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Keywords:

  • additive Poisson autoregression;
  • competition and cannibalism;
  • ecological dimension;
  • nonlinear dynamics;
  • periodic fluctuations;
  • stage-structured model;
  • stochastic limit cycle;
  • time series analysis

1.  Laboratory populations of the Indian meal moth [Plodia interpunctella (Hübner) (Lepidoptera: Pyralidae)], undergo sustained periodic fluctuations in abundance. The period is just longer than the generation time. The fluctuations are accentuated in the presence of the P. interpunctella granulosis virus (PiGV).

2.  Time series spanning 8–10 generations from three replicate populations of the virus-free (VF) system and three from the virus-infected (VI) system are investigated using nonparametric autoregressive time series models.

3.  The dynamics are concluded to correspond to a third order process consistent with interactions in a three-dimensional stage-structured model for both systems. The functionally different interactive stages are believed to be the egg stage (preyed upon by larvae), small larvae (competing for resources and cannibalized by large larvae) and large larvae (competing for resources).

4.  The virus is seen as a modulator of the host vital rates more than an independent agent in a trophic host–pathogen interaction. The virus increases developmental time and decreases fecundity of the moths.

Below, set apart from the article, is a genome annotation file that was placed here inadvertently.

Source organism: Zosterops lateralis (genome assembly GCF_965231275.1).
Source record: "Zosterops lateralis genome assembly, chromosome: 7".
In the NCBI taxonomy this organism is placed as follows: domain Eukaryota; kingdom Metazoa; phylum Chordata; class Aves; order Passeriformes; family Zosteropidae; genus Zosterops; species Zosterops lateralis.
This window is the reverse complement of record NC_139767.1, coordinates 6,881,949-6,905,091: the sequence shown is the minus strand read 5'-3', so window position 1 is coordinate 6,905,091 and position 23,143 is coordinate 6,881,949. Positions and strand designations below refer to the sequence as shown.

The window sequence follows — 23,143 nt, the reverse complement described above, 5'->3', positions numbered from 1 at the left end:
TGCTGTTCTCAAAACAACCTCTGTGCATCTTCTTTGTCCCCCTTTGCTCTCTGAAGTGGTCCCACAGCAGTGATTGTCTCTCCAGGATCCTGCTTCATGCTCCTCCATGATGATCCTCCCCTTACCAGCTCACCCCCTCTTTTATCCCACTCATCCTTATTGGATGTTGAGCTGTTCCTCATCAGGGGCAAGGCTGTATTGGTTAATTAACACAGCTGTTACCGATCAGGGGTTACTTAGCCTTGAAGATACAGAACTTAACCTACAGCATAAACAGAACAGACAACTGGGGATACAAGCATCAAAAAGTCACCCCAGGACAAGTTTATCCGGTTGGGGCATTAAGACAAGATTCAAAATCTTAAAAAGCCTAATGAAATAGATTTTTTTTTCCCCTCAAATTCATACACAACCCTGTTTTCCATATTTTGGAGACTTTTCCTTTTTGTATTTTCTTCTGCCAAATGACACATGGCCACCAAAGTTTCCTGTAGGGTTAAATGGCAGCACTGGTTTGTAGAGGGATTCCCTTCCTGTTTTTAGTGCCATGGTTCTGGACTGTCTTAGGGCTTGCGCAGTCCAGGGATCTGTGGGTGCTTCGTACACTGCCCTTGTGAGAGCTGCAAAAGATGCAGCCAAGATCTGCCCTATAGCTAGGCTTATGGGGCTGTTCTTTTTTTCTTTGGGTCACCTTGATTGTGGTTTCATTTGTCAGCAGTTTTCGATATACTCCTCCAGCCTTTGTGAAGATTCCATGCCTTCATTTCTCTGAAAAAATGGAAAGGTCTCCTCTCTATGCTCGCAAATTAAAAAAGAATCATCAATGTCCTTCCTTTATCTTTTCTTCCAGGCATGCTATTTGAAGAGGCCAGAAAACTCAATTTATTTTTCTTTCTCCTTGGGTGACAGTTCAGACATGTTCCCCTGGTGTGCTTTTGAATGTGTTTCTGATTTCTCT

5.  A significantly nonlinear additive autoregressive model of order 3 appears to give a parsimonious description of the series.

6.  The demographic (birth and death) nature of the stochasticity inherent in the system is explicitly incorporated in the statistical model for the time series by assuming an overdispersed Poisson process. The variability around the skeleton is found to conform closely to this assumption. The demographic nature of the stochasticity cannot be fully understood on the basis of Gaussian (least-squares) models on transformed (variance-stabilized) data.

7.  Significant density dependencies are found at a 1-week lag, a 2- to 3-week lag and at a 6- to 7-week lag. These are argued to be the signatures of within-stage competition, between-stage interactions and reproduction, respectively. Negative and statistically significant density dependence is apparent for the first two of these. No significant negative density dependence is apparent in the lag corresponding to reproduction.

8.  The fluctuations in both the VF and VI system appear to represent limit cycles or weakly dampened cycles clothed by Poisson demographic stochasticity.

9.  The enhanced cycles of the VI system are demonstrated to be consistent with a situation where the functional forms for the interactions are nearly the same as for the VF, but with delay structure shifted by just less than a week.